Miscellaneous Ramblings

Hands On: Griffin NE Mic

Does Griffin's NE Mic adapter deliver satisfactory audio input using cheap PC Mics?

6 Nov. 2000 - Charles W. Moore

Apple's PlainTalk microphone is different from a standard mic in that incorporates a built-in preamplifier that supplies a line level audio input to the computer. This means that any microphone or other device you plug into your Mac's PlainTalk microphone jack needs to support line level input.

However, the PlainTalk microphone interface means that Mac users are shut out of the majority of computer microphones on the market, especially the vast array of inexpensive ones available for Wintel PCs. And while Apple's own PlainTalk microphone is a very decent unit, it must be either perched on top of your computer monitor or held, neither of which is necessarily the most ideal or convenient solution. People who use voice input a lot will probably prefer to have a headset or boom microphone.Griffin NT Mic

The solution for Mac users who want to use non-PlainTalk microphones is the Griffin Technology NE Mic audio adapter, which is compatible with most non-powered microphones that have a standard 3.5 mm stereo or mono jack.

This adapter is fully compatible with the PlainTalk audio port used on recent Macs. It works by amplifying the mic level signal that most microphones output and boosting it to the Mac's line level signal.

Designed for both professionals and hobbyists, the Griffin NE Mic adapter incorporates a low-noise amplifier and requires no SETI or drivers.

The NE Mic adapter plugs into the microphone port on Mac OS systems, giving you the option of using a wide array of inexpensive microphones, multimedia displays, communications devices, and headsets manufactured for both the PC and consumer market. "You will now be able use any microphone that you could buy at a computer or discount store," says Paul Griffin, CEO of Griffin Technology Corporation.

I decided to give the NE Mic the acid test, trying it out with a cheap PC mini-boom microphone that I picked up from a surplus mail-order house for Can $3.99 (that's about US $2.60), figuring if I got decent results with that, then performance with higher-quality PC mics should be even better.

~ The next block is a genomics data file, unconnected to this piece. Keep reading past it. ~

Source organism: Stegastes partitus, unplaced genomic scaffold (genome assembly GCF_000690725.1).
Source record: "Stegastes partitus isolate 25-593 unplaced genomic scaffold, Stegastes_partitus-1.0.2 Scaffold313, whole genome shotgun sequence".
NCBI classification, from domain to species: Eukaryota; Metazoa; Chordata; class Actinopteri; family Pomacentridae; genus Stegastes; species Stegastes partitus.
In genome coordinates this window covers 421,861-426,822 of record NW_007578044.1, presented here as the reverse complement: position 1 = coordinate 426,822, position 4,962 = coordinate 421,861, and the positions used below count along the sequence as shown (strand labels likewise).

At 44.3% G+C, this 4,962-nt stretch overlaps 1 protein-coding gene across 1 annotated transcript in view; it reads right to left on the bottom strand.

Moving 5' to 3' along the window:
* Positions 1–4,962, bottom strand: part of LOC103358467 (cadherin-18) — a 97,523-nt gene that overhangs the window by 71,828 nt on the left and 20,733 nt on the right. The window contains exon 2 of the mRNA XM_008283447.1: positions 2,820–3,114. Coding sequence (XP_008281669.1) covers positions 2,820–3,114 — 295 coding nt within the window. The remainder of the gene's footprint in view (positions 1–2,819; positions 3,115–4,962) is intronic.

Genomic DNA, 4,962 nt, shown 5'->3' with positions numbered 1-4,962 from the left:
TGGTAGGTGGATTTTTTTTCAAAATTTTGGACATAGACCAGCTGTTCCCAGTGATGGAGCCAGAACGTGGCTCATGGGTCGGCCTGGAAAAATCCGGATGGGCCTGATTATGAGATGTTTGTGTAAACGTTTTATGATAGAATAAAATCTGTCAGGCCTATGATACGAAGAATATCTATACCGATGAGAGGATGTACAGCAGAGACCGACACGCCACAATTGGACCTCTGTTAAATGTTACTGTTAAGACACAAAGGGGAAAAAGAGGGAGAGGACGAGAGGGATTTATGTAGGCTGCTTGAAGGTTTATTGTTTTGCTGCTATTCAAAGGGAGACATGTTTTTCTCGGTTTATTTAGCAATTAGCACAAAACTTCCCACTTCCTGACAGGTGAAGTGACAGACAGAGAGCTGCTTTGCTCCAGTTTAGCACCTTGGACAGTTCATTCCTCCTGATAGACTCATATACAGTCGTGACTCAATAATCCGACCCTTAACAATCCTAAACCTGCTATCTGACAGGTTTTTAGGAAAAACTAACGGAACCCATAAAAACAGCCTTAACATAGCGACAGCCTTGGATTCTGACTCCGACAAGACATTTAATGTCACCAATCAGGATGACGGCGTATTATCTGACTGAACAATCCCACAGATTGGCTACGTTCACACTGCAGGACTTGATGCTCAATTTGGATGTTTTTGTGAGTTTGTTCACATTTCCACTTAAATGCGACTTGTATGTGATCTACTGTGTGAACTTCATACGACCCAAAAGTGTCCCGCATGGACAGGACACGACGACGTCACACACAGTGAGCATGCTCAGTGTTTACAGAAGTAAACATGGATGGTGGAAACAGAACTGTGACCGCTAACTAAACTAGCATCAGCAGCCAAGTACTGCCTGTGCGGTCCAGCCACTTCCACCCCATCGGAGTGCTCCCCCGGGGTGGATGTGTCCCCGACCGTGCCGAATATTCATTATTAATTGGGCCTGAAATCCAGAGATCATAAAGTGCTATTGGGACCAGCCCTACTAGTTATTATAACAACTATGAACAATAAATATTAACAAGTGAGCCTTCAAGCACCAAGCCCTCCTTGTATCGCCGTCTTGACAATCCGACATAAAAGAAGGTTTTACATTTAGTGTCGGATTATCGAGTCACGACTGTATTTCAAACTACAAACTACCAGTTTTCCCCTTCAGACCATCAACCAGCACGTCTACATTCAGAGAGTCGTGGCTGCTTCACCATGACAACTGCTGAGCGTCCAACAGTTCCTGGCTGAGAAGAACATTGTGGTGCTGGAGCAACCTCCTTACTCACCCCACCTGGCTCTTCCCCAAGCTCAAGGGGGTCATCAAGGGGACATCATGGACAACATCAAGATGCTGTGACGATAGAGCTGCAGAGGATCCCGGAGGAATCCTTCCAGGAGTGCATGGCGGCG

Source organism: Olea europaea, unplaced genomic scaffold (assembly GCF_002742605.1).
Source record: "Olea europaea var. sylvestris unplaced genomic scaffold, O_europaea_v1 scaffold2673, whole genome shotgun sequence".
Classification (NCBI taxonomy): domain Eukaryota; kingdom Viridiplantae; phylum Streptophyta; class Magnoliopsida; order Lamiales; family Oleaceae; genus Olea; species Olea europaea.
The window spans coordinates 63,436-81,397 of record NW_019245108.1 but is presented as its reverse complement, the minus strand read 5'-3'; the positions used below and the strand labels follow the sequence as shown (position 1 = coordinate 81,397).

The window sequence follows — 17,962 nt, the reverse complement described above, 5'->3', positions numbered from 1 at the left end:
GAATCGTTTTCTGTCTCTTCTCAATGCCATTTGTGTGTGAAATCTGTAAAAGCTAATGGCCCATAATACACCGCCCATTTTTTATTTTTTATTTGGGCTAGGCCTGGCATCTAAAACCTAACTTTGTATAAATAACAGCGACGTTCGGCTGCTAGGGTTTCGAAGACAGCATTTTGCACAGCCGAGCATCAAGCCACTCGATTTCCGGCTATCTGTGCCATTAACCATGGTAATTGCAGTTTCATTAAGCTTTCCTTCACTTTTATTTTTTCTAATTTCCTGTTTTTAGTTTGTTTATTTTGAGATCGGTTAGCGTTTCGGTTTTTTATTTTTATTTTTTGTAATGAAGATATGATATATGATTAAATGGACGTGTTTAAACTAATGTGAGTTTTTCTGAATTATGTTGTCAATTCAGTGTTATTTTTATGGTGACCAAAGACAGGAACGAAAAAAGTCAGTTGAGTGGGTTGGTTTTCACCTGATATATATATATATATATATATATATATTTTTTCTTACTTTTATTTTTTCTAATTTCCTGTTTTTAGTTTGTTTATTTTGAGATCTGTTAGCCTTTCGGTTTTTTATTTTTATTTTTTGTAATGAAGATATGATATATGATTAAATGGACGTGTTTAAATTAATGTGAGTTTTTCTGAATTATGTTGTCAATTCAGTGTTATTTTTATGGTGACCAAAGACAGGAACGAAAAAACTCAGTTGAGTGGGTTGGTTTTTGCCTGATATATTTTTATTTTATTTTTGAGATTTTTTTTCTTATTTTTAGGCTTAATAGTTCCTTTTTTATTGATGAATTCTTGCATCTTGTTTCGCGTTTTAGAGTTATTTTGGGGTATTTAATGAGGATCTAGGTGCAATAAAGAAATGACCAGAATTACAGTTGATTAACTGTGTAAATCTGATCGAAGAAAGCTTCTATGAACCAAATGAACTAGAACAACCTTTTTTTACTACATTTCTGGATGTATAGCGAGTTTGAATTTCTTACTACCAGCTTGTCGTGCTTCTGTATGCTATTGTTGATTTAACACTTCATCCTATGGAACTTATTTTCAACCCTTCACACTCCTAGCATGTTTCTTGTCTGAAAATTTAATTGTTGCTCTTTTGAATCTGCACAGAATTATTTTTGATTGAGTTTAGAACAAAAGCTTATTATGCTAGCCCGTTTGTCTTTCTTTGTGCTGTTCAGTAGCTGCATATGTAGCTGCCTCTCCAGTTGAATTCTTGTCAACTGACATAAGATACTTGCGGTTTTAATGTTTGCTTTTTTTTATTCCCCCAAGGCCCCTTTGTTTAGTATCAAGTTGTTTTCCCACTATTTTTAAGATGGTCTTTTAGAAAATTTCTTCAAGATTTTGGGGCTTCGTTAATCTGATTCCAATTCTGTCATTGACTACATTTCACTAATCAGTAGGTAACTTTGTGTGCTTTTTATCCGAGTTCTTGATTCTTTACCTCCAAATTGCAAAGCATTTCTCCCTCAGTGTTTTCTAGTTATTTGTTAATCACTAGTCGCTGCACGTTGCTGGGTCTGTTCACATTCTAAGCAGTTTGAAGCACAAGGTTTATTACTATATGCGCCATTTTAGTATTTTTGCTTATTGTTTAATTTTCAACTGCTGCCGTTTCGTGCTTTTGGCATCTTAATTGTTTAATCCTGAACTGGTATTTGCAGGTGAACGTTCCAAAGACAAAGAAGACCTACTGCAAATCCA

My test procedure was unscientific: I basically recorded similar phrases several times using the Alert Sound recorder in the Mac OS Monitors & Sound control panel, and then subjectively compared the results produced by three microphones - the $3.99 cheapo; a presumably likewise inexpensive mic and speakers headset combo that Griffin sent along with the NE Mic test unit; and an Apple PlainTalk mic as a control.

To use the NE Mic adapter, I just plugged the adapter module into the test Mac - in this case, my son's PowerBook Lombard 333 MHz machine, and then plugged the two inexpensive microphones into it in turn.

Not surprisingly, the stock Apple PlainTalk mic supplied the cleanest audio input of the three. However, I was surprised at how good the cheap little boom mic was, and I got a very acceptable recording of my voice using it. The headset mic was disappointing, however. It had plenty of volume, but produced an unacceptable background hum or buzz no matter where I set its in-line volume control.

Having established that the cheap PC boom mic offered reasonable input quality, I decided to see how it would work with dictation software, in this case IBM ViaVoice. Here again, the results were surprisingly good. Dictation accuracy using the $3.99 a microphone did not appear to be much less accurate than it is with the Andrea headset mic that ships with ViaVoice or with the Apple PlainTalk mic.

However, I discovered to my dismay that after switching back to the regular dictation mic, using the cheap mic seemed to have corrupted my ViaVoice voice profile files, and recognition accuracy had deteriorated to default (pre training) levels. Fortunately, reading ViaVoice one of its training stories seemed to restore things to normal. Consequently, I suggest that when experimenting with different microphones, one should set up alternate voice profiles in dictation software.

At US$19.95, Griffin Technology's audio adapter offers a low-end solution for novice or aspiring Digital musicians, Audio/Video producers, Multimedia designers, and Voice Recognition users. The audio adapter's preamplifier outputs approximately a 100x gain on the normal mic level signal produced by unpowered microphones. This produces the professional industry standard line level signal used by Apple since the Quadra models. "With all the multimedia monitors with built-in microphones on the market today, the NE Mic audio adapter fills a great need," says Griffin.

The NE Mic adapter is compatible with all currently shipping desktop Macs and PowerBooks (but not iBooks), as well as all models made by erstwhile Mac cloners such as Power Computing, Motorola, Umax, Marathon, PowerTools, and APS. It is also compatible with most legacy Mac systems introduced since 1993.

I found that the Griffin NE Mic adapter works as advertised, and is an ideal accessory for adding more mic flexibility to your PlainTalk Mac. However, my encouraging test results with ViaVoice and the cheap mic notwithstanding, I strongly recommend that serious dictation software users invest in a high quality microphone. NE Mic expands the range of possible candidates.

For more information, visit the Griffin website.

Appendix: NE Mic Technical Specs